- A career trucker brings his tales of the road to people in hospice
- How driver Paul Sedlak finds motivation to reach his fitness goals
- I Love Trucking: More than a job, driving is a way of life
- Big Rig Books: Driver delivers books to underprivileged kids
- Driver Chris Jackson captures moments of beauty on the road
- Trucking Couple: Why June & David got hitched
- Owner-operator Fritz Elmhorst puts his competitiveness to good use
- Driver David Boyer: Sharing the road responsibly
- World’s Toughest Trucker contestant: “I’m the modern cowboy”
- Easy Being Green: Sustainability by CNG-fueled truck
Ice, Ice, Baby
They call Dan Craig, 54, the Ice Man and his masterpiece is the Icehouse. No, it’s not a luxury igloo. It’s a customized truck loaded with computers, compressors and coolant pipes that make it possible for a baseball field to transform into a hockey rink.
As facilities operations manager for the National Hockey League, Craig is in charge of rink and arena conditions year-round. The Winter Classic is a single outdoor game played on New Year’s Day. The rink has to be constructed in days. Enter the Icehouse, a 53-foot trailer, that was created specifically for the event.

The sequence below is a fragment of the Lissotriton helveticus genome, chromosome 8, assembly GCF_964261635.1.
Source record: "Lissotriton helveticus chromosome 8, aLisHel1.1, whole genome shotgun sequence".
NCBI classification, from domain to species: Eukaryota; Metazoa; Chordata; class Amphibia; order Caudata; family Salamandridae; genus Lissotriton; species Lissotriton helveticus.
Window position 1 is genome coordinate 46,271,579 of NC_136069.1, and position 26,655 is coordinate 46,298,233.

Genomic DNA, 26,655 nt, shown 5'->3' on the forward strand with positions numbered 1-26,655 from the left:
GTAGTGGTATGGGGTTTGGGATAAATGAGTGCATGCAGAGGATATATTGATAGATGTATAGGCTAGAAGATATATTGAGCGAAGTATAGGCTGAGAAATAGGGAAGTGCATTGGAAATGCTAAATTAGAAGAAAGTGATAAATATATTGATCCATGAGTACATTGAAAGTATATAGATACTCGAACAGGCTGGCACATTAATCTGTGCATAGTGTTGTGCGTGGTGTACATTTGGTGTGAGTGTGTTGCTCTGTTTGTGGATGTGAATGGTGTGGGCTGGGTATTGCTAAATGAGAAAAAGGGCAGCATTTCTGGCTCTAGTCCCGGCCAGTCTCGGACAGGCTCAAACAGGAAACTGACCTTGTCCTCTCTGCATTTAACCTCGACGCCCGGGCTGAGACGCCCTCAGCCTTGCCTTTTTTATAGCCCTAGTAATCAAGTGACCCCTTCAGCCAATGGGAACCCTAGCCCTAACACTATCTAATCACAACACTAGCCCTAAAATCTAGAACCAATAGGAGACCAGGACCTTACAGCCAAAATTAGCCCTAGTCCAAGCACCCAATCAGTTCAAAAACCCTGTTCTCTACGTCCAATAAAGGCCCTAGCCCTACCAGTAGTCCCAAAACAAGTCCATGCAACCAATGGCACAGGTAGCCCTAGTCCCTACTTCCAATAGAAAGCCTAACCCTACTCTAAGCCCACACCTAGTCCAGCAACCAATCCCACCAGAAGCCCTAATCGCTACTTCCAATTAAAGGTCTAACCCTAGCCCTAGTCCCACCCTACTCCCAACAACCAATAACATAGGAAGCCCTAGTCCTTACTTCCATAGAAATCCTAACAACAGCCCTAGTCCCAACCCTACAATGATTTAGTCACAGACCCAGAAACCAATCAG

Fenway Park in Boston was the 2010 site. The first was held at Buffalo’s Ralph Wilson Stadium on New Year’s Day 2008 using a rental truck.
“Because of the size of the equipment we needed and knowing that Buffalo was a major success and not knowing where we were going to set up in the future, we decided it would be to our betterment if we went out and built our own truck,” says Craig.
This giant freezer on wheels travels with two small Zambonis, the materials for the decking and other rink components. It takes 3,000 gallons of coolant, 20,000 gallons of water and 350 gallons of paint to turn a baseball field into a world-class hockey venue in four days.
“We start with the tarp, then we put on the armor deck. Then we put down our aluminum panels and then we hook the pipes up off the aluminum floor back to the truck,” Craig says. “Coolant is piped into the deck panels before we start sealing it with a very fine spray. And then we put on at least an inch of ice before we paint it white.”
Craig feels gleeful when he sees the result. “It’s not even the rink itself. It’s the pleasure of seeing guys play our game at the highest level out there. It’s great to see that sparkle in their eyes. It takes us back to our grassroots. It takes us back to where the game started.”
In April, the Icehouse will get another job, creating a rink for the college hockey championships, NCAA’s Frozen Four in Detroit.